All judges are aware of the fate of Justice B.H. Loya, who died under mysterious circumstances in 2014 when he was hearing the case of the (fake) encounter of Sohrabuddin Sheikh in which Amit Shah was an accused, and of Justice S. Muralidhar who was transferred to High Court of Punjab and Haryana on the night of the day that he took Delhi police to task for not registering a First Information Reports against three Bharatiya Janata Party leaders who had made provocative speeches which were followed by communal riots in Delhi in February, 2020. Also the prospect of rewards for ‘services rendered’ at all times looms large and indeed comes to fruition as we have recently witnessed. It takes a Dushyant Dave to (want to) say to a retiring judge: “May I pray to Lord Mahabaleshwar to bless you with strength to introspect and stir up your conscience.” (Indian Express, September 3) As we know, though invited to the function as the President of the Supreme Court Bar Association, he was not permitted to speak at Justice Arun Mishra’s farewell. This was immediately after the contempt of court case against Prashant Bhushan in which Dave was Bhushan’s advocate pleading before a bench presided over by Justice Mishra.

Thus whereas politicians and members of the public – those members that care – are quick to cry out against witch hunts and vendetta politics, we write in the belief that it is also necessary to salute those in the legal system who are willing to speak truth to power and deliver the sort of justice the citizens of this country deserve. It will take another set of intrepid judges to not only reinstate Dr. Kafeel Khan in his job, but even more consequentially, to set aside the case under NSA against him.If this happens, it could serve as a precedent, setting in motion the release of other innocents in jails.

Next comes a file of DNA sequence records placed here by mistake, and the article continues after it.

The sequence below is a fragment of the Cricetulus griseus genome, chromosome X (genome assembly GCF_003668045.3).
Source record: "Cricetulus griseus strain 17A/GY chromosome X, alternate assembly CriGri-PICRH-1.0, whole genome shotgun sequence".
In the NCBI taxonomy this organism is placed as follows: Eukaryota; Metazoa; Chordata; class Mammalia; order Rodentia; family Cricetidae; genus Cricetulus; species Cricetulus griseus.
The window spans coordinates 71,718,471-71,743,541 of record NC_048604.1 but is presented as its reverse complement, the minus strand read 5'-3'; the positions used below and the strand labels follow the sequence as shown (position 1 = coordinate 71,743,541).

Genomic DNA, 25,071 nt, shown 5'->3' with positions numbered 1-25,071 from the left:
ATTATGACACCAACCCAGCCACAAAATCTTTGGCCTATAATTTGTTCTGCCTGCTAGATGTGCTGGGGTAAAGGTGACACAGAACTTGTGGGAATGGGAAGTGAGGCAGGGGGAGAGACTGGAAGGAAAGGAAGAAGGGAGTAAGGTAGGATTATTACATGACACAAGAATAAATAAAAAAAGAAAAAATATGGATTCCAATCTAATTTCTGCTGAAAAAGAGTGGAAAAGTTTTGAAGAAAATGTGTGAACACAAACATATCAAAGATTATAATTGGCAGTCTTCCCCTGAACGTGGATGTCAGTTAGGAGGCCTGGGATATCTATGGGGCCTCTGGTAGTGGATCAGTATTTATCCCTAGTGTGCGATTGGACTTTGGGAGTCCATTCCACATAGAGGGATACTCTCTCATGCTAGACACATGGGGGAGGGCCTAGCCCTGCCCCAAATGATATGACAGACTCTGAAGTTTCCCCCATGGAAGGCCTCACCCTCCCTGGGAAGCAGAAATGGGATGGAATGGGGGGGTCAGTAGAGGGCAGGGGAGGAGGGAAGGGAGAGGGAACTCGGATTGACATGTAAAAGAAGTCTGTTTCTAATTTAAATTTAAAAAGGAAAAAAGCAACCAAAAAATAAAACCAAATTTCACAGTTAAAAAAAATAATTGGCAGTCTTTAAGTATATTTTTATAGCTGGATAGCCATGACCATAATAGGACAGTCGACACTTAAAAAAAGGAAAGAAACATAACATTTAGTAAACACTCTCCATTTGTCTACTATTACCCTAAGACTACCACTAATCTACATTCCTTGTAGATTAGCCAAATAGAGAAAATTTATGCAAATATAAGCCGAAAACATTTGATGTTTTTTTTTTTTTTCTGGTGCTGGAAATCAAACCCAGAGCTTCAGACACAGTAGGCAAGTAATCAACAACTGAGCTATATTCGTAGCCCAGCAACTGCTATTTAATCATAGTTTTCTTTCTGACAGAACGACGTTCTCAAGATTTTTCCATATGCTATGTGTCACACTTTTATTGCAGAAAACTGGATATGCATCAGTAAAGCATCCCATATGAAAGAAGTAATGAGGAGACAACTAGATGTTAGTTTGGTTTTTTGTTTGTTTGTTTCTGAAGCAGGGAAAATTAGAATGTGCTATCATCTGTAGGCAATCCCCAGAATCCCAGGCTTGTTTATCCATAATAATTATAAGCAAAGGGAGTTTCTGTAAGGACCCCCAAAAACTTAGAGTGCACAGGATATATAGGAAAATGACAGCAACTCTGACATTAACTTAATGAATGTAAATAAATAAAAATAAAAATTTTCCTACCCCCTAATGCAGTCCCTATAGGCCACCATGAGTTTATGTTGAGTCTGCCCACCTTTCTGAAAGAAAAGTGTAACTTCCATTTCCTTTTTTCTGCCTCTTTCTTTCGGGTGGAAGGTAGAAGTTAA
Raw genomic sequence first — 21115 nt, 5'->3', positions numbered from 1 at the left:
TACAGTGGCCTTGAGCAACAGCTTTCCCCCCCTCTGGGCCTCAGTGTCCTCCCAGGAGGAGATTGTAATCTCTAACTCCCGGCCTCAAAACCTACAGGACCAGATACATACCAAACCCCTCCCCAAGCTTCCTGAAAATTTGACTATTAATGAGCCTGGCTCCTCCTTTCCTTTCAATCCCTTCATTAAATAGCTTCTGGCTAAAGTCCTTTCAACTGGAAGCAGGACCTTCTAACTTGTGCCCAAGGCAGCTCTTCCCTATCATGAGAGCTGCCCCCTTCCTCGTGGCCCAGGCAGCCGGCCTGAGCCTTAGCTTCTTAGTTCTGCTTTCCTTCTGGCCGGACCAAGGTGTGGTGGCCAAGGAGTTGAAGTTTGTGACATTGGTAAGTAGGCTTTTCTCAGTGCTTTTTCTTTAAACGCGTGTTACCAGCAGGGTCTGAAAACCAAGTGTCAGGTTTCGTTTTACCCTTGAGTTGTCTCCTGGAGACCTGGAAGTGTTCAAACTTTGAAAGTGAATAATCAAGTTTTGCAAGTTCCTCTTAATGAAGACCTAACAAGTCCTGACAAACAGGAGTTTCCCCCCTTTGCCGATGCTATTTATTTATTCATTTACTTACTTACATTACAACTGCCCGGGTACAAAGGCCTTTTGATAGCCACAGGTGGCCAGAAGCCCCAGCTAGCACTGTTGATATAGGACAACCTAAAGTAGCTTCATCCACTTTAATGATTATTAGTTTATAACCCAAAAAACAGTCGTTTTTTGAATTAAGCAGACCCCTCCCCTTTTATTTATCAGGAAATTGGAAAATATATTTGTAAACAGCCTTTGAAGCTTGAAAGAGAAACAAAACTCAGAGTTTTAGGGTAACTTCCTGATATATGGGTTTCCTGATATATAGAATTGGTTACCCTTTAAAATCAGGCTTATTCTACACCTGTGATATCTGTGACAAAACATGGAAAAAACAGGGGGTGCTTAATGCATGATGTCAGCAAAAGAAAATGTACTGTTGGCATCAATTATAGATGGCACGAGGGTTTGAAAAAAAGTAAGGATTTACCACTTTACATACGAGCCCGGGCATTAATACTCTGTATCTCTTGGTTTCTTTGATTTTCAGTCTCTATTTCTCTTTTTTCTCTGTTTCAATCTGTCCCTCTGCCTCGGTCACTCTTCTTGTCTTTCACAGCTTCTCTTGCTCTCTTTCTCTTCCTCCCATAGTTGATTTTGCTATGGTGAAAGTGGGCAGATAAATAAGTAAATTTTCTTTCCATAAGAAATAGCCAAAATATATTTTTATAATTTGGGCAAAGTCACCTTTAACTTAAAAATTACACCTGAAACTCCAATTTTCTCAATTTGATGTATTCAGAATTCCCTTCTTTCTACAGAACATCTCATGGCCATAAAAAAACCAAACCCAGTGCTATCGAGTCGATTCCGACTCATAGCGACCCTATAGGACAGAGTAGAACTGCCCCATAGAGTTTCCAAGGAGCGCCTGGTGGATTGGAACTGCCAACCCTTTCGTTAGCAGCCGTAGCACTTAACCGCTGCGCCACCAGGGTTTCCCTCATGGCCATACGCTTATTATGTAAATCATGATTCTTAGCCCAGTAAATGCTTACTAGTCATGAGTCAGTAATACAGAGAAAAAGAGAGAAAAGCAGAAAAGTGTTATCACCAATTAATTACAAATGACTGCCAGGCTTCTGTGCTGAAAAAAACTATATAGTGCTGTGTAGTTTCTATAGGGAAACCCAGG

We commend the Allahabad High Court judges for preventing gross injustice at a time when the public perception of the independence of the judiciary is under a dark cloud of mistrust.

May their tribe increase!

(By Sandeep Pandey and Mohini Mullick)
Note: Sandeep Pandey is Vice President, Socialist Party (India) and Mohini Mullick is former Professor of Humanities at Indian Institute of Technology, Kanpur.